Narrative Non-Fiction Books for Young Readers: Australian Animals

I\’m always on the look out for good narrative non-fiction books for children. I really like some of the Australian Natural History picture books that are available now that combine factual content within a story. I’ve previously written about one of these books, ‘Emu‘ written by Claire Saxby and illustrated by Graham Byrne, that is very good. The same author and illustrator have collaborated in Big Red Kangaroo.

 

 

The illustrations in this book are large and were created with charcoal and digital media, capturing the dry, hostile beauty of inland Australia. The narrative storyline is accompanied by a section in italics on the opposite page that gives more information in factual form. The book was published in 2013 and has 29 fully illustrated pages. Recommended for Primary School aged children but an interested younger child would enjoy it, too.

 

 
 

Another book about Australian native animals by author Claire Saxby is Dingo. This book is illustrated by Tannya Harricks and though at first I wasn’t that enamoured with her style, it grew on me as I looked at it more closely. The illustrations were created with oil paint in loose, broad brush strokes. This gives Dingo a very different feel to the Big Red Kangaroo. It has a lighter, softer background and the storyline is simpler with less narrative and larger writing.

Dingo has the same format and page numbers as Emu and the Big Red Kangaroo and was published in 2018.3 or 4 year olds and up would like this.
 
 
 

 

 

 
 
 
Bilby’s Secrets by Edel Wignell; illustrated by Mark Jackson (2011) has a very similar format to the books above with lovely bright illustrations that evoke the Pilbara region of Western Australia – deep, rusty reds and brilliant sky blues. I\’ve included some links below about this endangered Australian mammal.
This is a lovely book for younger children to pour over and observe closely as the illustrator includes many other creatures in the background.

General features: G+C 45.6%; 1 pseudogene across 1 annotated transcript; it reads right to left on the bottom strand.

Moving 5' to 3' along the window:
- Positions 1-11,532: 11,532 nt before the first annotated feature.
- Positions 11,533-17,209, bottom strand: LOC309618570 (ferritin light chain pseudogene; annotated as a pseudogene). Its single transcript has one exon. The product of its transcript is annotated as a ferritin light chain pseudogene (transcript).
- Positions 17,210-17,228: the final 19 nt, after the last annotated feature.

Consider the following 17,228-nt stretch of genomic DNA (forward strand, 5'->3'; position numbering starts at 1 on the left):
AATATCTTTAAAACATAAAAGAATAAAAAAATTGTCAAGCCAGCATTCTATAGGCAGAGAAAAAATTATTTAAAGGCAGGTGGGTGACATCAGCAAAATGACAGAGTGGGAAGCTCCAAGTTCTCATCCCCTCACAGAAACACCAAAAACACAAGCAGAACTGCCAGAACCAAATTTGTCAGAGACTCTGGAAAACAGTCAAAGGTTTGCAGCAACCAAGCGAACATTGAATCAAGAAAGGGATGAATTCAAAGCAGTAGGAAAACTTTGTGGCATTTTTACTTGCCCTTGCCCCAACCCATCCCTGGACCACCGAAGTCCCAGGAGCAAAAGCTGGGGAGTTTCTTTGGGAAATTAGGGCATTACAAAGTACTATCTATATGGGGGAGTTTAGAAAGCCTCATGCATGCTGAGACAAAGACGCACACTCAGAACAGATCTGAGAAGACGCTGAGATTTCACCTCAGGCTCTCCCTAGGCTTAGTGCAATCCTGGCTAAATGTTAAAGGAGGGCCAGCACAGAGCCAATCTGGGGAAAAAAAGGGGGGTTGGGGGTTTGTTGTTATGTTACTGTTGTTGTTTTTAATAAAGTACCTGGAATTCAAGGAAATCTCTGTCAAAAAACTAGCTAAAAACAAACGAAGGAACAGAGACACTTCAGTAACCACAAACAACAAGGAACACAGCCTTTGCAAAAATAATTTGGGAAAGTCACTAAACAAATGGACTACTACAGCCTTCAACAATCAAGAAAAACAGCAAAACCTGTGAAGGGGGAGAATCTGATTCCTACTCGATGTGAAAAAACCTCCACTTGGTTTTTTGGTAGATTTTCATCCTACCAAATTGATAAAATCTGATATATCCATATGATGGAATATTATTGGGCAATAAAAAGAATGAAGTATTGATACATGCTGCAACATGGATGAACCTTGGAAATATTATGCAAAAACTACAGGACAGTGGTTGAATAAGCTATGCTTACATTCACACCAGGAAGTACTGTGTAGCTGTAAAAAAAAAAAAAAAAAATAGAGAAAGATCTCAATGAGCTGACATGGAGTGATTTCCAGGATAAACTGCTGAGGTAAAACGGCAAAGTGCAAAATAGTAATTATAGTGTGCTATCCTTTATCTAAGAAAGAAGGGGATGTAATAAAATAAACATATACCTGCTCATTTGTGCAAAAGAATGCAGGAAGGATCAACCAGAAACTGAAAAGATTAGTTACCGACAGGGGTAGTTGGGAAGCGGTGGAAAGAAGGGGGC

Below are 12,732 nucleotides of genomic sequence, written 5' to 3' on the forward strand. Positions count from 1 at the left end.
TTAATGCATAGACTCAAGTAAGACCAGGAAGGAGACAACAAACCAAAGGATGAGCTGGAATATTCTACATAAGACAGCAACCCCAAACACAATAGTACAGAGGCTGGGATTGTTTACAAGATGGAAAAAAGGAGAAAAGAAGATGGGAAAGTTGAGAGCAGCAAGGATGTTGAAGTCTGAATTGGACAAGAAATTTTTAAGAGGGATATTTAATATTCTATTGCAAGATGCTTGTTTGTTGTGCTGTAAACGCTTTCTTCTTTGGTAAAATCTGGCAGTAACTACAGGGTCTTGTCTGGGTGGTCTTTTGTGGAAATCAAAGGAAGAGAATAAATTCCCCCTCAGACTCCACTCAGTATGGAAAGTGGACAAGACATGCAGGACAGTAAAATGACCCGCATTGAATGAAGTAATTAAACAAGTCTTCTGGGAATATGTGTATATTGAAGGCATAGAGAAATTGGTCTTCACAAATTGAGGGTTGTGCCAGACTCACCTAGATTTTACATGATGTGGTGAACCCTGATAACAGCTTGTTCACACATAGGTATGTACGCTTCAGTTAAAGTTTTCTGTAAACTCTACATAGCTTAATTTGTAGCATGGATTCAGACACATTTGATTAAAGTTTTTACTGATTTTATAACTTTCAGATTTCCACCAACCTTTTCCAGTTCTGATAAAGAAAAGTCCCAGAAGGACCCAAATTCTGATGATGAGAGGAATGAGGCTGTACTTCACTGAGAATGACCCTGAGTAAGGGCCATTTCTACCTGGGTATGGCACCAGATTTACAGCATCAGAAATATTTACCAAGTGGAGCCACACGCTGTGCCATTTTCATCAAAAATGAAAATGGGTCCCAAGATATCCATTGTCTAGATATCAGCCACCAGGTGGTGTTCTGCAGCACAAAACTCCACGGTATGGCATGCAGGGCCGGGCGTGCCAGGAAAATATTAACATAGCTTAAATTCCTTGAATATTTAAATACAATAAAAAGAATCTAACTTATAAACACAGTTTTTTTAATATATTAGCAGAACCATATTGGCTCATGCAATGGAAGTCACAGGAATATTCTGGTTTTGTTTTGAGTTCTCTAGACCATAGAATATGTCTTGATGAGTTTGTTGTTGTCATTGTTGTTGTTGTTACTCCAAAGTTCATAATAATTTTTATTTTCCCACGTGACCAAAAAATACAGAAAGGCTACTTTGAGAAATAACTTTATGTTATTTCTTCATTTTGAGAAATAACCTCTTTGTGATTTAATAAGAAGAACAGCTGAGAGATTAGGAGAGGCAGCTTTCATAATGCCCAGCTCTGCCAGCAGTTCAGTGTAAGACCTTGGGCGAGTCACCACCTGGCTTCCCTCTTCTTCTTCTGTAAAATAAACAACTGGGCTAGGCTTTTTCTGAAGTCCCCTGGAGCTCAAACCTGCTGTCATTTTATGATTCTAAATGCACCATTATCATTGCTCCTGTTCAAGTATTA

The narrative is excellent and has a literary quality with a broader vocabulary than the books above.
 
 
 
 

 

Bilby – WWF-Australia – WWF-Australia

The Greater Bilby – Bush Heritage Australia

About Bilbies – Save the Bilby Fund

 
If you’re looking for some Australian Natural History books for the younger years I would recommend any of these publications. Some children aren’t ready for chapter books (such as those written by C.K. Thompson). These pictorial but realistic non-fiction books are a great way to start introducing them to Australian animals.
 
 
 
 
 
 

9 thoughts on “Narrative Non-Fiction Books for Young Readers: Australian Animals

  1. Hi Mudpuddle, yes, they are a marsupial mammal but they're different from other marsupials – they have a second placenta which doesn't work as well so they have very short pregnancies. They look like a cross between a rabbit & a rat & have long ears. We have a related animal called a bandicoot here and they have short ears. The bilby is Australia's version of the Easter Bunny. 🙂

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  2. Pingback: Towards an Australian Charlotte Mason Curriculum | journey & destination

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